Shortly after the end of World War II, the U.S. Navy decided to carry out a series of atomic bomb tests on different kinds of ships. Bikini Atoll in the Central Pacific was chosen for these tests and the islanders were persuaded to move temporarily to another island group. They were assured of a safe return to their homes in due course. That return never happened. Short visits soon made it clear that the soils of their atoll carried extremely high levels of radiation. Bikini had become a wasteland, an environmental disaster.
Bikini Atoll is one of a group of atolls that compose the Marshall Islands, a U.S. protectorate under the United Nations in the years following World War II. These islands are located about halfway between Hawaii and Australia and stretch over the Pacific Ocean for hundreds of thousands of square miles. Average temperature is over eighty degrees Fahrenheit and rainfall amounts to sixty inches annually. The first Europeans to reach the area were Spanish.
That was more than three hundred years ago. For most of the succeeding 250 years there was little continuing contact with western nations. Trade in copra oil from coconuts was carried on but the islanders remained isolated, free to live in their closely integrated society, strengthened by extended family ties and local traditions.
All this changed dramatically after World War I when Japan was mandated by the victorious nations to govern the islands. A military buildup began on Kwajalein Atoll, two hundred miles to the south of Bikini as this place became headquarters for Japan’s armed forces in the Marshall Islands. A watchtower was built to guard against possible invasions. This Atoll was still a fortified military position throughout World War II and was finally captured by U.S. forces in 1944 after a terrifying and costly conflict.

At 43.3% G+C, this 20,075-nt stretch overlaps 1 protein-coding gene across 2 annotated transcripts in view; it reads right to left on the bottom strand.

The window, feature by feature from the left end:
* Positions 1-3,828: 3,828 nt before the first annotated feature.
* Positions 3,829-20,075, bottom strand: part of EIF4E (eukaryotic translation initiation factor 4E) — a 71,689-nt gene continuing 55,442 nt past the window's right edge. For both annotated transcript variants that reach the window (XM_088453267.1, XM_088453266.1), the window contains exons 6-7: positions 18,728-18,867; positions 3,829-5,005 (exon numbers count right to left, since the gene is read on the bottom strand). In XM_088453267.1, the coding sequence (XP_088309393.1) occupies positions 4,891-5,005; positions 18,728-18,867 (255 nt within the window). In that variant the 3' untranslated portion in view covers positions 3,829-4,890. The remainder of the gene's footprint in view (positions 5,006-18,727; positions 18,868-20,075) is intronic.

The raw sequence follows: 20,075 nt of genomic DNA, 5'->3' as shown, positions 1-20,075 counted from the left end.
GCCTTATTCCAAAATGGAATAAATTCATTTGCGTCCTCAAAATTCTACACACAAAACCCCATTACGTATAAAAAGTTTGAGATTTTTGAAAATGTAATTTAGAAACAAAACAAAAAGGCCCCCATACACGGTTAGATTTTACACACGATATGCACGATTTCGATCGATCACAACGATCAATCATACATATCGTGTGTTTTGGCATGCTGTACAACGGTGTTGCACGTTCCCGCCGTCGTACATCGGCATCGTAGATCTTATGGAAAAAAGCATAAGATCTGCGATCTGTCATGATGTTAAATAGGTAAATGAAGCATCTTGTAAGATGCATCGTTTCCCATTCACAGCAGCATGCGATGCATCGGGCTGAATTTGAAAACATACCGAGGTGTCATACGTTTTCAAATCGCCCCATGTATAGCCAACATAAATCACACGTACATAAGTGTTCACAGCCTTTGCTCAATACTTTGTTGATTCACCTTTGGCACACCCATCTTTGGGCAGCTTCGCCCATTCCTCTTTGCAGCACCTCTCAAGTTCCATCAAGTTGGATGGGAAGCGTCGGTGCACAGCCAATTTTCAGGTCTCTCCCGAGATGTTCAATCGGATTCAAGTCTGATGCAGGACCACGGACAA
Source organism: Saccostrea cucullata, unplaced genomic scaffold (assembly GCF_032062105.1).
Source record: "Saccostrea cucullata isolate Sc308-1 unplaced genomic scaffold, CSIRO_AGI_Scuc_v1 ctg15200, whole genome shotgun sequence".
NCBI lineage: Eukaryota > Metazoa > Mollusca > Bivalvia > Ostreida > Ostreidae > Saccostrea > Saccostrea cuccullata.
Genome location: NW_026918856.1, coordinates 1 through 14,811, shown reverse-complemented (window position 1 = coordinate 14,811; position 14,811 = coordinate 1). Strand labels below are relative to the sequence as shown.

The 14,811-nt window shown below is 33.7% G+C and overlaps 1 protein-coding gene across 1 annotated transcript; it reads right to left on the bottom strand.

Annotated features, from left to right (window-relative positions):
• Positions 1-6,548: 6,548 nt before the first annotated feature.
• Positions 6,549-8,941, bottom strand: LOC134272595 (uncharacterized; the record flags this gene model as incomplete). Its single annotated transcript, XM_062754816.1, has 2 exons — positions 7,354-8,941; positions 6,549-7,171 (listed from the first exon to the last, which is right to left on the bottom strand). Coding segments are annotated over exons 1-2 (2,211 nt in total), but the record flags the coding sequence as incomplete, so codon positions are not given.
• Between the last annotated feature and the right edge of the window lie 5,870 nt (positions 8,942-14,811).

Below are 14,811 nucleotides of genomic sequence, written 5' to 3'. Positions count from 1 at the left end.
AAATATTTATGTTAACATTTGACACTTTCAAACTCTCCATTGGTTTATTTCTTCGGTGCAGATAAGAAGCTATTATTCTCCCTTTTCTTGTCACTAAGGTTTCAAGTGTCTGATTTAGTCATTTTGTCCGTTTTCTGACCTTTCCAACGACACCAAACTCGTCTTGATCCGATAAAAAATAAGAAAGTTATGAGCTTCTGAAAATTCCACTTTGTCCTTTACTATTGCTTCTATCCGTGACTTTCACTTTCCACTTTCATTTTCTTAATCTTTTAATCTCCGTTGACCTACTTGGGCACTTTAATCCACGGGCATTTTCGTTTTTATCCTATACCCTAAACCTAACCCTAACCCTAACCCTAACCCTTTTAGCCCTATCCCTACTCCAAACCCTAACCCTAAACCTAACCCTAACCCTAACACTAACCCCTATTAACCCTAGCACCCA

After the war President Truman directed the U.S. Navy to investigate the effects of atomic bombs on U.S. warships. Bikini Atoll was chosen for this project for several reasons. It was located away from regular air and sea routes, had a good-sized lagoon, and close by there were a few large islands that could serve as observing stations. There was good access to the lagoon through wide channels and a shallow area a few miles away was a suitable site for anchoring the target ships. Kwajalein and Enewetak were close enough to serve as bases for aircraft.
In February of 1946 the Bikinians, all 167 of them, were asked if they would be willing to leave temporarily so that the United States could begin testing atomic bombs. The U.S. governor assured them that this move would be for the good of mankind and to end all world wars. After much sorrowful deliberation King Juda, the Bikinian leader announced “We will go, believing that everything is in the hands of God.” The Bikinians were sent to Rongerik Atoll, 125 miles to the east, a place about one-sixth the size of Bikini and a location that was traditionally regarded by the Bikinians as unlivable because of inadequate resources of water and food. There was also a deeply-felt conviction that Rongerik was inhabited by evil spirits.
The Bikinians were given food supplies for several weeks and then left to fend for themselves. Soon after these provisions ran out, the islander’s worst fears began to surface as they were unable to find adequate local food supplies of the kind they were accustomed to, coconuts and fish. A rash of serious illnesses late in 1946, perhaps due to lack of food, and a fire damaging a large number of coconut trees, reduced them to near starvation. They begged the Navy to let them return to Bikini. Instead they were moved to Ujelang Atoll early in 1947, but something went wrong with that plan and their odyssey took them to yet another group of islands, Kwajalein, where they were housed in tents on a strip of grass beside the airport.